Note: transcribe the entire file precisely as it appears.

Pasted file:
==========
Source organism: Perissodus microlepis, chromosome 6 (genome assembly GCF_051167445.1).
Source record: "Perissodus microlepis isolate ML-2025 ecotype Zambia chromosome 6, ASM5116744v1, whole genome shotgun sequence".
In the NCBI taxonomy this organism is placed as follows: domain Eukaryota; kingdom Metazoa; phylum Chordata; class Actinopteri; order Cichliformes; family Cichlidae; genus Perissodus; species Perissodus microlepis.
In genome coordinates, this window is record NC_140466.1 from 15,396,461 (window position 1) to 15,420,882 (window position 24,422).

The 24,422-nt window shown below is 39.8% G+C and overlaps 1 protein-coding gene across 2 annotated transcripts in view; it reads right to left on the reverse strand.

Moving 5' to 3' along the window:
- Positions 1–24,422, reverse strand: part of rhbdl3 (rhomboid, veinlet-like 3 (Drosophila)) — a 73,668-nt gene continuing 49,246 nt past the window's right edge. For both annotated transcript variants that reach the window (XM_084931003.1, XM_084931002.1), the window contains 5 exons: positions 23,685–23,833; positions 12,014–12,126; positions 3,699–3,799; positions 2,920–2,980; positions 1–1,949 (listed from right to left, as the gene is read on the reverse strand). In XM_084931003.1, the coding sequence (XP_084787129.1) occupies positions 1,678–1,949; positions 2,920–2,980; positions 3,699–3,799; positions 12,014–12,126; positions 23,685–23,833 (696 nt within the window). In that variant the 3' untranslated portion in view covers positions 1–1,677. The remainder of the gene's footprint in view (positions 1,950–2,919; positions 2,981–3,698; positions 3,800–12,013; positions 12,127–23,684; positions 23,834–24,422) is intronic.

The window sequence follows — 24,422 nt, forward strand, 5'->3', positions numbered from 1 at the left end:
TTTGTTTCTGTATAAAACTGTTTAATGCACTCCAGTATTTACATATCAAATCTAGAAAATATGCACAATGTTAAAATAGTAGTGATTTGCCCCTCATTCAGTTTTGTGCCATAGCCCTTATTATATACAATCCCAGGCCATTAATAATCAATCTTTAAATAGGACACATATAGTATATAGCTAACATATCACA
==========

Source organism: Perissodus microlepis, chromosome 6 (genome assembly GCF_051167445.1).
Source record: "Perissodus microlepis isolate ML-2025 ecotype Zambia chromosome 6, ASM5116744v1, whole genome shotgun sequence".
In the NCBI taxonomy this organism is placed as follows: domain Eukaryota; kingdom Metazoa; phylum Chordata; class Actinopteri; order Cichliformes; family Cichlidae; genus Perissodus; species Perissodus microlepis.
In genome coordinates, this window is record NC_140466.1 from 15,396,461 (window position 1) to 15,420,882 (window position 24,422).

The 24,422-nt window shown below is 39.8% G+C and overlaps 1 protein-coding gene across 2 annotated transcripts in view; it reads right to left on the reverse strand.

Moving 5' to 3' along the window:
- Positions 1–24,422, reverse strand: part of rhbdl3 (rhomboid, veinlet-like 3 (Drosophila)) — a 73,668-nt gene continuing 49,246 nt past the window's right edge. For both annotated transcript variants that reach the window (XM_084931003.1, XM_084931002.1), the window contains 5 exons: positions 23,685–23,833; positions 12,014–12,126; positions 3,699–3,799; positions 2,920–2,980; positions 1–1,949 (listed from right to left, as the gene is read on the reverse strand). In XM_084931003.1, the coding sequence (XP_084787129.1) occupies positions 1,678–1,949; positions 2,920–2,980; positions 3,699–3,799; positions 12,014–12,126; positions 23,685–23,833 (696 nt within the window). In that variant the 3' untranslated portion in view covers positions 1–1,677. The remainder of the gene's footprint in view (positions 1,950–2,919; positions 2,981–3,698; positions 3,800–12,013; positions 12,127–23,684; positions 23,834–24,422) is intronic.

The window sequence follows — 24,422 nt, forward strand, 5'->3', positions numbered from 1 at the left end:
TTTGTTTCTGTATAAAACTGTTTAATGCACTCCAGTATTTACATATCAAATCTAGAAAATATGCACAATGTTAAAATAGTAGTGATTTGCCCCTCATTCAGTTTTGTGCCATAGCCCTTATTATATACAATCCCAGGCCATTAATAATCAATCTTTAAATAGGACACATATAGTATATAGCTAACATATCACA